helium I


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helium I

[′hē·lē·əm ′wən]
(cryogenics)
The phase of liquid helium-4 which is stable at temperatures above the lambda point (about 2.2 K) and has the properties of a normal liquid, except low density.
References in periodicals archive ?
Because it's so cold, liquid helium is used to chill special magnets inside medical scanners.
Because it is an inert gas, helium is used in applications as varied as arc welding, semiconductor production and thermo-acoustic refrigeration.
Government, helium is critical in space, defense, and advanced energy systems--there is no substitute if temperatures below minus 429 degrees Fahrenheit are needed.
Helium is a blimp which long ago lost its value as a means of cargo transportation, military reconnaissance, or anti-aircraft defence.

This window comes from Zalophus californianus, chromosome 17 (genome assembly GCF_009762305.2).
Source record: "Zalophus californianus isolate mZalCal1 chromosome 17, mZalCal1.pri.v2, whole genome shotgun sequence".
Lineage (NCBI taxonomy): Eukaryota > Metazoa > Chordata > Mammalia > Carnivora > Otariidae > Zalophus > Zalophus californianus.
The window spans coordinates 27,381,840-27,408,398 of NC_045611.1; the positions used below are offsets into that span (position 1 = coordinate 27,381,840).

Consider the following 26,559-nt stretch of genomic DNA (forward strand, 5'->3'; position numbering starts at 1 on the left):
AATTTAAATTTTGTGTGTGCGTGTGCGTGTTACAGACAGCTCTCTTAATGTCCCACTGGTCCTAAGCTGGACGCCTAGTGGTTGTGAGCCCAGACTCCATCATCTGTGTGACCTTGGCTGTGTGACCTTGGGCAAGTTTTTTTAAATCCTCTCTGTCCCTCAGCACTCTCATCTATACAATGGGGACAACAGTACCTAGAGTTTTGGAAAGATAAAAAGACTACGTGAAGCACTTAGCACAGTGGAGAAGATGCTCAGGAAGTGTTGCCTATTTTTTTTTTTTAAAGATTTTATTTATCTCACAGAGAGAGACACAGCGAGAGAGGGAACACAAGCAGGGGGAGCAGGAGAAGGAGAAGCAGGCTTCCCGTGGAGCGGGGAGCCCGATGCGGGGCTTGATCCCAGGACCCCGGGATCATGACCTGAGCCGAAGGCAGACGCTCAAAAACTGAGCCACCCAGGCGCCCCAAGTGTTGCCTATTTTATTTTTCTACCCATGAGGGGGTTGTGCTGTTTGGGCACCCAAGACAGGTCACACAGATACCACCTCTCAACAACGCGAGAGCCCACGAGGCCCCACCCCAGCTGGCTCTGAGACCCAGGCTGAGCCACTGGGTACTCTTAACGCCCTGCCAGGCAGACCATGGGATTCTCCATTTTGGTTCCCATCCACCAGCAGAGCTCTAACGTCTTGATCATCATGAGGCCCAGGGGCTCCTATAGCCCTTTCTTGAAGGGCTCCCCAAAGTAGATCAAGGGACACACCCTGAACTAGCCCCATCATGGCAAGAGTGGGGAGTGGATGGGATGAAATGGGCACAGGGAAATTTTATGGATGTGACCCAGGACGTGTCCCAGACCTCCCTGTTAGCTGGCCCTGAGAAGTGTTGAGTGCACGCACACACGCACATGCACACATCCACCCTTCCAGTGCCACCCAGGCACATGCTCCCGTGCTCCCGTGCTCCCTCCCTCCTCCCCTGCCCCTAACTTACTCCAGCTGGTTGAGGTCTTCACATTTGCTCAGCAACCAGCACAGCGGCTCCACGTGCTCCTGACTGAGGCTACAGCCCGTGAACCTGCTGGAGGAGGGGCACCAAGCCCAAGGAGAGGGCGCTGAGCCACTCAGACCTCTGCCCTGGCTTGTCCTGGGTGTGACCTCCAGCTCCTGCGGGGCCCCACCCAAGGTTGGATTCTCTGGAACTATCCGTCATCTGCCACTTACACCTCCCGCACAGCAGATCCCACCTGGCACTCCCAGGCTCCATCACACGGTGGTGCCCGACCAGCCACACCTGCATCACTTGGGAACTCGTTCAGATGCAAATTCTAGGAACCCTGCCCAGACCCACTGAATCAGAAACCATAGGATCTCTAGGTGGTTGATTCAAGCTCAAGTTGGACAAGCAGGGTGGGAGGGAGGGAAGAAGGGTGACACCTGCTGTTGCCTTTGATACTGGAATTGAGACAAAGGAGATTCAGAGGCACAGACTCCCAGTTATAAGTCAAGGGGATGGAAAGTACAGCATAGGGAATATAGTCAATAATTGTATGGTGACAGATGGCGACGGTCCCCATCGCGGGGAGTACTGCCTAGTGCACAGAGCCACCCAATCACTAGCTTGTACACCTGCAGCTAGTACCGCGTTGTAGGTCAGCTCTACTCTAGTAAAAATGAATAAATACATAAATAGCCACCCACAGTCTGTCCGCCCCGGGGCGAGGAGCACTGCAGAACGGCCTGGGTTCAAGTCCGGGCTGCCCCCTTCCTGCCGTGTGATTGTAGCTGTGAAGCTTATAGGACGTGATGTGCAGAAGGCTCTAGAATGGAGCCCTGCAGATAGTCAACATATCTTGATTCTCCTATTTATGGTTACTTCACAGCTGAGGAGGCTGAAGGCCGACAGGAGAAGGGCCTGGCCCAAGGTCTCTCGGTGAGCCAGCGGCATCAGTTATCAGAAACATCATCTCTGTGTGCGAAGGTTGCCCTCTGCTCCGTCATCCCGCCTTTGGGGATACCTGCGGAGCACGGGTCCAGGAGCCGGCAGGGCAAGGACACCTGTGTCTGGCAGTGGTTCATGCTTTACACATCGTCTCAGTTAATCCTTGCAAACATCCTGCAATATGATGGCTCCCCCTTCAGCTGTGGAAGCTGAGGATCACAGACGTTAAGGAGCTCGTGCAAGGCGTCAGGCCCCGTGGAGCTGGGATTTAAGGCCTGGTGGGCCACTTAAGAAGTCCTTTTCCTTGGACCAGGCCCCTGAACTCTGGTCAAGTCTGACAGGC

However, current demand has exceeded the government's expectations, according to the NAS, and a significant amount of the helium is being sold outside the United States.
Helium is produced as a by-product of natural gas refinement.
In the midst of increasing volatility in the traditional media industry, Helium is attracting thousands of publishers and connecting them with high quality subject matter experts on a regular basis.
Worldwide demand for helium is ballooning," says Bureau of Land Management spokesman Hans Smart.
Superfluid helium does not support the formation of bubbles within the target chambers, and more importantly, the small-angle neutron scattering cross-section of superfluid helium is smaller than normal liquid helium by a factor of 5 [11,12].
Its helium is sold to Europe, which until 1994 relied almost entirely on the US.
Helium is an essential feedstock for numerous industrial, medical, scientific and commercial applications including nuclear power generation, magnetic resonance imaging ('MRI'), industrial fabrication and welding, fundamental sciences and research, fiber optics, space and defence applications, semiconductor manufacturing, and many other applications.